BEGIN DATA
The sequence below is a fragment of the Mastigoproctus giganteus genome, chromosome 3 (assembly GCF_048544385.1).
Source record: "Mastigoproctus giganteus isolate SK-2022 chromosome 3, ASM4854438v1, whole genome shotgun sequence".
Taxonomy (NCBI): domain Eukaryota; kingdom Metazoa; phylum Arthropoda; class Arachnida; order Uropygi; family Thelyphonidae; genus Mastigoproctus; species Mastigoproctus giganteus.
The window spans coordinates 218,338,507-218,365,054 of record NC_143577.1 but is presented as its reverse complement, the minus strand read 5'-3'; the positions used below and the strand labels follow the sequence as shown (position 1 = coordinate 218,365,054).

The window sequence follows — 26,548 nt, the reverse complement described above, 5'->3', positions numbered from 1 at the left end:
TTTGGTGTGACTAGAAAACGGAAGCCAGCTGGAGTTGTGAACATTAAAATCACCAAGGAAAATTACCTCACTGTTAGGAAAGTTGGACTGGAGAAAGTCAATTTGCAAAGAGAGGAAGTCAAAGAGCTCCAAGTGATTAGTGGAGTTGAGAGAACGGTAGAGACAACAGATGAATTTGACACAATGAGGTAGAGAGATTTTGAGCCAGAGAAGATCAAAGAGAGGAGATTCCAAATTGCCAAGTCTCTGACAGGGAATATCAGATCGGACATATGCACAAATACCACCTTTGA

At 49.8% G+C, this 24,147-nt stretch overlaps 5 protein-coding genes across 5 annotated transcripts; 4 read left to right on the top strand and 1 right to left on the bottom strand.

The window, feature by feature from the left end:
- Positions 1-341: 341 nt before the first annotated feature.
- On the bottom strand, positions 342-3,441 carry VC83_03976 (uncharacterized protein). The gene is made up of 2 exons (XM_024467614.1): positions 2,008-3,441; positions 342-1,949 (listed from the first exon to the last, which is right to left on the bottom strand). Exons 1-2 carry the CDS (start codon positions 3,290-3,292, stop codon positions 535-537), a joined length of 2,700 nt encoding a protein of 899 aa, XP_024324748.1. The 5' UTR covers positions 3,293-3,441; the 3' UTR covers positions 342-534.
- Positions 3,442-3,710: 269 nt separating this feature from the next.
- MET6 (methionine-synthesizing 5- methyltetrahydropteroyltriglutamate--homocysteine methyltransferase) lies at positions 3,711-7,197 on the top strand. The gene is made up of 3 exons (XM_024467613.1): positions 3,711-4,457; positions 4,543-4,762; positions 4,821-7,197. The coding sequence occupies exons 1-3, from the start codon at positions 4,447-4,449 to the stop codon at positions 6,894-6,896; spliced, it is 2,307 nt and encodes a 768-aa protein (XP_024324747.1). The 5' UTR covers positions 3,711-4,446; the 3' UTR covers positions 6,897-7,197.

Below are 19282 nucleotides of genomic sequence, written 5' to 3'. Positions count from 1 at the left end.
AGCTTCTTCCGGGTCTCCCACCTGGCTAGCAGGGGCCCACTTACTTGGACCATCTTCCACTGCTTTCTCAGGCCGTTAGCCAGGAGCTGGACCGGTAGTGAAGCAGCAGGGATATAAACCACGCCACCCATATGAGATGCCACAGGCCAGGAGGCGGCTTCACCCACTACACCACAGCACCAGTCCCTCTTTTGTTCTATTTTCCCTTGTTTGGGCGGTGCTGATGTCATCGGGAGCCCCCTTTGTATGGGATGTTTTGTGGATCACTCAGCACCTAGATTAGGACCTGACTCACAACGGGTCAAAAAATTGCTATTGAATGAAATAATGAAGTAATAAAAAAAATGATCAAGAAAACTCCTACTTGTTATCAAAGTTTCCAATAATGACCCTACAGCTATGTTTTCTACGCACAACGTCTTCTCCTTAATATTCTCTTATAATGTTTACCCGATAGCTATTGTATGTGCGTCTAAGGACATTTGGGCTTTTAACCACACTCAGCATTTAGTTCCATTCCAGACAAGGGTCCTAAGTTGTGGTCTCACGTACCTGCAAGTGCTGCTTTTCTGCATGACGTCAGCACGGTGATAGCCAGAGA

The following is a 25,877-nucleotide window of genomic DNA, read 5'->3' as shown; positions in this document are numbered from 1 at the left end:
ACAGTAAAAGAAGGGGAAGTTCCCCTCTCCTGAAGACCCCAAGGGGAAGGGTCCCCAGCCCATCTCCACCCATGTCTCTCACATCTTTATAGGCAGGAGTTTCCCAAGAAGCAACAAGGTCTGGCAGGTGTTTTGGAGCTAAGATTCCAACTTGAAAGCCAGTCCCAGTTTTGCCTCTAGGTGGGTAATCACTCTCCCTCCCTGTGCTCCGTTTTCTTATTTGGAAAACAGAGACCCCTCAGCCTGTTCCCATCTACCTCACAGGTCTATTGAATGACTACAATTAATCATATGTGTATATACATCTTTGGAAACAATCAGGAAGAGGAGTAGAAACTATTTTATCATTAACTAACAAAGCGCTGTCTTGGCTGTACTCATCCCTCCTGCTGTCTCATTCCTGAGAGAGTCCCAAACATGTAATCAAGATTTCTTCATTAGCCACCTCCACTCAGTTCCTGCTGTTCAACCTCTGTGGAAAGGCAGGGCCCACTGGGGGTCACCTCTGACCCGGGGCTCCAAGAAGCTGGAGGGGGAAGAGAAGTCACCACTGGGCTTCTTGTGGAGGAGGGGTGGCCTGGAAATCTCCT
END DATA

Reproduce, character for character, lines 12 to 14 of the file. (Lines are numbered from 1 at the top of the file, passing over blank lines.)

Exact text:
- MET6 (methionine-synthesizing 5- methyltetrahydropteroyltriglutamate--homocysteine methyltransferase) lies at positions 3,711-7,197 on the top strand. The gene is made up of 3 exons (XM_024467613.1): positions 3,711-4,457; positions 4,543-4,762; positions 4,821-7,197. The coding sequence occupies exons 1-3, from the start codon at positions 4,447-4,449 to the stop codon at positions 6,894-6,896; spliced, it is 2,307 nt and encodes a 768-aa protein (XP_024324747.1). The 5' UTR covers positions 3,711-4,446; the 3' UTR covers positions 6,897-7,197.

Below are 19282 nucleotides of genomic sequence, written 5' to 3'. Positions count from 1 at the left end.
AGCTTCTTCCGGGTCTCCCACCTGGCTAGCAGGGGCCCACTTACTTGGACCATCTTCCACTGCTTTCTCAGGCCGTTAGCCAGGAGCTGGACCGGTAGTGAAGCAGCAGGGATATAAACCACGCCACCCATATGAGATGCCACAGGCCAGGAGGCGGCTTCACCCACTACACCACAGCACCAGTCCCTCTTTTGTTCTATTTTCCCTTGTTTGGGCGGTGCTGATGTCATCGGGAGCCCCCTTTGTATGGGATGTTTTGTGGATCACTCAGCACCTAGATTAGGACCTGACTCACAACGGGTCAAAAAATTGCTATTGAATGAAATAATGAAGTAATAAAAAAAATGATCAAGAAAACTCCTACTTGTTATCAAAGTTTCCAATAATGACCCTACAGCTATGTTTTCTACGCACAACGTCTTCTCCTTAATATTCTCTTATAATGTTTACCCGATAGCTATTGTATGTGCGTCTAAGGACATTTGGGCTTTTAACCACACTCAGCATTTAGTTCCATTCCAGACAAGGGTCCTAAGTTGTGGTCTCACGTACCTGCAAGTGCTGCTTTTCTGCATGACGTCAGCACGGTGATAGCCAGAGA